Before we jump into the details of eighth century Byzantine-Frankish relations, let’s outline the emperors. It’s much easier to talk about events in reference to the rulers.

Emperor Reigned Birth Notes
Tiberios III 698-705 The beginning of the “Twenty Years of Anarchy.” Executed by Justinian II
Justinian II 705-11 668, Constantinople Last emperor of the Heraclian Dynasty. A reign marked by exceptional brutality.
Philippikos Bardanes 711-13 A Crimean rebel who seized the throne. Called “unspeakable” in the Liber Pontificalis.
Anastasios II 713-15 Rebuilt the city walls and filled the granaries in anticipation of another Arab siege.
Theodosius III 715-17 A tax collector before the army acclaimed him emperor. End of the Twenty Years of Anarchy.
Leo III the Isaurian 717-41 685, Germanikeia, Syria First of the Isaurian emperors. Initiated the Iconoclast movement in response to perceived military failures. Beginnings of Rome-Byzantine split. Died in bed, which was unusual for the times.
Constantine V 741-775 718, Constantinople Son of Leo III, who named him as co-emperor in 720. Defeated his brother-in-law Artavasdus in a civil war. Intensified the iconoclast campaign. Continued to fight against the Muslims and the Bulgars.
Leo IV the Khazar 775-80  750 Son of Constantine V, who named him as co-emperor in 751. Softened the Iconoclast policies, under the influence of his wife Irene. Died of fever while campaigning against the Bulgars.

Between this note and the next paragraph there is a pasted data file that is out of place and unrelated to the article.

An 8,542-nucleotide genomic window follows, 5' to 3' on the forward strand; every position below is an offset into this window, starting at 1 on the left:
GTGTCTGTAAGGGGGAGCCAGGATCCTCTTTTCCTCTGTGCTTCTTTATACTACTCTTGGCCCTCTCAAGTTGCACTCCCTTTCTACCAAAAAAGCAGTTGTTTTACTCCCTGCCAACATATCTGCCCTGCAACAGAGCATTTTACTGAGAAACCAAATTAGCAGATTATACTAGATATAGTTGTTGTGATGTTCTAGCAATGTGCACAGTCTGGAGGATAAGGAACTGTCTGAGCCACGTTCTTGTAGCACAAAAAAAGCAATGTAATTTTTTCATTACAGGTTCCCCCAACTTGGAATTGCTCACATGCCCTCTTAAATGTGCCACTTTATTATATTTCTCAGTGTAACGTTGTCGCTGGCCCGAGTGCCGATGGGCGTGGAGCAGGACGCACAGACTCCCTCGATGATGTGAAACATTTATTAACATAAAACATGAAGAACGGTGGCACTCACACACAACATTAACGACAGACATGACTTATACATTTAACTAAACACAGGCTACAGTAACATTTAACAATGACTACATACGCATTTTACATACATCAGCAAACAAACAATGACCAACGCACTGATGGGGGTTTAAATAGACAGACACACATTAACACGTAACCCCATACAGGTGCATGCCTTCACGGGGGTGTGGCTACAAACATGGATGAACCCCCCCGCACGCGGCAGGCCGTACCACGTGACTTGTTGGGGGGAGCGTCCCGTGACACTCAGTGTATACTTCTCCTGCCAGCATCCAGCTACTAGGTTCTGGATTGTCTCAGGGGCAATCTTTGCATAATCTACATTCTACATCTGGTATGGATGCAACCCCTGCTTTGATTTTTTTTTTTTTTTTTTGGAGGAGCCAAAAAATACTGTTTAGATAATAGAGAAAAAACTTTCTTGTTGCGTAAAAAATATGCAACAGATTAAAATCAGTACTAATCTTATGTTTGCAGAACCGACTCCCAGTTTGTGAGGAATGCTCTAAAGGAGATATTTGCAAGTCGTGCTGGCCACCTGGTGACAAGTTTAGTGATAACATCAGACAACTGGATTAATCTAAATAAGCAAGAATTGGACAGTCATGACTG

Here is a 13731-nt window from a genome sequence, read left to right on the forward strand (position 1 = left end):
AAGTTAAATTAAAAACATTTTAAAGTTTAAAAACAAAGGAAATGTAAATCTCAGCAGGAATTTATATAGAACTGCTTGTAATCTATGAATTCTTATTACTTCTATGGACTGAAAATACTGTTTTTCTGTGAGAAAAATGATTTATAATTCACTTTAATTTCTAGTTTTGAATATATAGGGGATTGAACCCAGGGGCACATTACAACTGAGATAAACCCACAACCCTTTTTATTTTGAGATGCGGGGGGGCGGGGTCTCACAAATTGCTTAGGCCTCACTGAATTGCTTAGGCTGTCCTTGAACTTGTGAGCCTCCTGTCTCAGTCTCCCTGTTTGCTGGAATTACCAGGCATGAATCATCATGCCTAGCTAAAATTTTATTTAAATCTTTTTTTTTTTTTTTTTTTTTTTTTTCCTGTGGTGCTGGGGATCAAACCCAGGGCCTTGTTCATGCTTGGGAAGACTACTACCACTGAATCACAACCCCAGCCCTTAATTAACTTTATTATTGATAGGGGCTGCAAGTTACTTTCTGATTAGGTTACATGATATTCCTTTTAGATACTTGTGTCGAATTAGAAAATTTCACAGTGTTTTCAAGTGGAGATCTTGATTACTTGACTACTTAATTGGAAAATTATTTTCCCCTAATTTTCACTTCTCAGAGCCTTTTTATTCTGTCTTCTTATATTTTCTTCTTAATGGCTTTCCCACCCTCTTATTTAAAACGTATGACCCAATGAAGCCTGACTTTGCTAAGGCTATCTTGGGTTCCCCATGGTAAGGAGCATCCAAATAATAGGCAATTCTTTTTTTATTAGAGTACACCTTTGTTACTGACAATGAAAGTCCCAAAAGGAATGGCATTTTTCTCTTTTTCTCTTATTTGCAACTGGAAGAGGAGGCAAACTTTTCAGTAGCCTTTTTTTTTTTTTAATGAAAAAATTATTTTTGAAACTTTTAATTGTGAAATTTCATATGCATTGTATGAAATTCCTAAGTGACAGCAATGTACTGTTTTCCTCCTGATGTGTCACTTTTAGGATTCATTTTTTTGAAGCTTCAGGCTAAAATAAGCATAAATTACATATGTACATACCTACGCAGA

Constantine VI 780-97 771 Son of Leo IV, who named him as co-emperor in 776. His mother Irene ruled as regent until 790. Betrothed in 782 to Rotrude, daughter of Charlemagne, but Irene broke it off. Suppressed a family rebellion in 793. Killed by Irene’s supporters.
Irene of Athens 797-802 752 Last of the Isaurian emperors.

Did early medieval medicine ever work?

An unfortunate popular view of the “Dark Ages” is that life was nasty, brutish, and short. A scratch from a scythe was certain death, right? In a couple of earlier posts I looked at both disease and what might be called conventional medicine. While the saint’s lives are full of demonic possessions that look to us a lot like epilepsy, medical practitioners had a reasonable body of knowledge from which to draw. But what about medicine in the real world?

Wooden foot ringIt doesn’t take too much effort to find a few examples of practical medicine which allow us a view into a side of daily life that is often obscured by popular imagination and overlooked by the sources. A few years ago Austrian archaeologists excavated a sixth century Merovingian grave that revealed a medical surprise. The occupant, a middle aged man, had lived for a least a couple of years after somehow losing his foot and ankle, and had gotten around on a prosthetic foot! The artificial foot was made of wood and leather, with a base made of an iron ring of some sort. No, I don’t know what that vicious looking spike coming out of the ring was for.